China doesn’t need to supersize its stimulus package—even if many people had hoped it would. Premier Wen Jiabao told 3,000 lawmakers on Thursday that the 4 trillion renminbi ($585 billion) spending programme remained just that. He also stuck by a forecast of 8% gross domestic product (GDP) growth for 2009. On the first point, his judgement looks good. On the second, probably not.
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The grand stimulus package is still pretty embryonic. Much of the money will go into infrastructure, but there’s no detail on who gets what, or how the lion’s share will be funded. Nor have the potential projects suggested by the provinces—a laundry list of over $18 trillion—been boiled down.
Yet official data suggests that the money being pumped through the economy is already putting some juice back into China’s industrial sector. New orders to the industrial sector rose in January, driven by heavy industry. Growth in bank loans has also shot up. Both look like early signs that the stimulus is stimulating.
China can afford more later, if need be. The package so far will leave a fiscal deficit of under 3% of GDP—high for China, but frugal by today’s international standards. Total government debt as a percentage of GDP sits in the teens—a minimal level. And Beijing can always green-light projects while telling them to find finance on a commercial basis.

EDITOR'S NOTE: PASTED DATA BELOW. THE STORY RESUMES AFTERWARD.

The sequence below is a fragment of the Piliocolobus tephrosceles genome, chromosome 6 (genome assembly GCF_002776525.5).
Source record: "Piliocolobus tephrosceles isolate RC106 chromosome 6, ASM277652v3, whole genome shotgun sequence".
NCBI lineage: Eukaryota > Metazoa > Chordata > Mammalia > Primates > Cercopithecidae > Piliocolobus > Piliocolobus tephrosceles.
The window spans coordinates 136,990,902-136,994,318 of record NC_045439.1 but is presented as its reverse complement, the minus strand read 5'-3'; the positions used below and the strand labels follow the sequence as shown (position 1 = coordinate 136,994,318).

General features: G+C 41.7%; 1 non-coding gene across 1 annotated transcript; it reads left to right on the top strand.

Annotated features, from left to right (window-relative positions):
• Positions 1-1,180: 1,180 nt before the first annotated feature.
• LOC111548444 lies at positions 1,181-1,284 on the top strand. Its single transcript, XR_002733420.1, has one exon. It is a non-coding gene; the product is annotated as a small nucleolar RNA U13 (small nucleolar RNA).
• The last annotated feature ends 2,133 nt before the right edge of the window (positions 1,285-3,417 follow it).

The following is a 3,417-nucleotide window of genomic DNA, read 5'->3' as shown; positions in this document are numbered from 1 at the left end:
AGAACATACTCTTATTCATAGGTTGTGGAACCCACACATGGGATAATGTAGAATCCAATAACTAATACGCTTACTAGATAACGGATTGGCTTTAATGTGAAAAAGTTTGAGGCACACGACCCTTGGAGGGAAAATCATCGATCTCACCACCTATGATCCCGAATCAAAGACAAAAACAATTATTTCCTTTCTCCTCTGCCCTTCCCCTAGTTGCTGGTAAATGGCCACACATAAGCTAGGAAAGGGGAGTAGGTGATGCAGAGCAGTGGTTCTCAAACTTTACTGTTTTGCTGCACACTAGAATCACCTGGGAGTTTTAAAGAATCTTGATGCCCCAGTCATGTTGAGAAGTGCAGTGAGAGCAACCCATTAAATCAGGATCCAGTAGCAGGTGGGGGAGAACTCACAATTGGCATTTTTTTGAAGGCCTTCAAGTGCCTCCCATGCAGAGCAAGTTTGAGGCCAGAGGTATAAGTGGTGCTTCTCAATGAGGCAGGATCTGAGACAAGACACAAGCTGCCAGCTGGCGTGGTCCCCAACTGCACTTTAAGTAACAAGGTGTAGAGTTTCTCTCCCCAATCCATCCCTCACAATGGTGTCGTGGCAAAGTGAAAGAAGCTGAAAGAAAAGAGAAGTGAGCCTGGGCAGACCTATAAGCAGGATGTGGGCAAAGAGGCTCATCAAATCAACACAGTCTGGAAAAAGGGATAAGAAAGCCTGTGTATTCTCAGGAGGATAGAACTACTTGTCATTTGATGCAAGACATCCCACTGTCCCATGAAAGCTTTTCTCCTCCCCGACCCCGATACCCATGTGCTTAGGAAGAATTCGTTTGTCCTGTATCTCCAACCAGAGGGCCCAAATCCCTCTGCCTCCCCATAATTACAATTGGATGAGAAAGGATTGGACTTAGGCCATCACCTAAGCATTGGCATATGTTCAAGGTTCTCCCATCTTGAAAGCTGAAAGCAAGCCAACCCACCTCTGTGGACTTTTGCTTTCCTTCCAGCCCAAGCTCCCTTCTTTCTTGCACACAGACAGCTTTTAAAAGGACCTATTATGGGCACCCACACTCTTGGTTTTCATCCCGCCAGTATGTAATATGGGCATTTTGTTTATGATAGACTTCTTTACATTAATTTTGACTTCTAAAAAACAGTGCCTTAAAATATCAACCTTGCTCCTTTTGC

The 8% growth, though, looks like pie in the sky. In the fourth quarter of last year, China grew just 6.8%. Even if Beijing prioritises “shovel-ready” projects that can be started right away, it will find it tough to turn things around fast enough to beat the 7.2% economists forecast this year.
Urban legend has it that China faces mass unrest if growth dips below 8%. But really, that growth target isn’t worth pursuing. In this complex economy, there is no single number that fast-tracks social instability. The main thing is to mop up the 20 million economic migrants roaming the land—which the stimulus should do nicely.
Beyond that, Wen has one goal—to keep Chinese living standards increasing. Spend the 4 trillion renminbi well, and the rest of the economy will stimulate itself.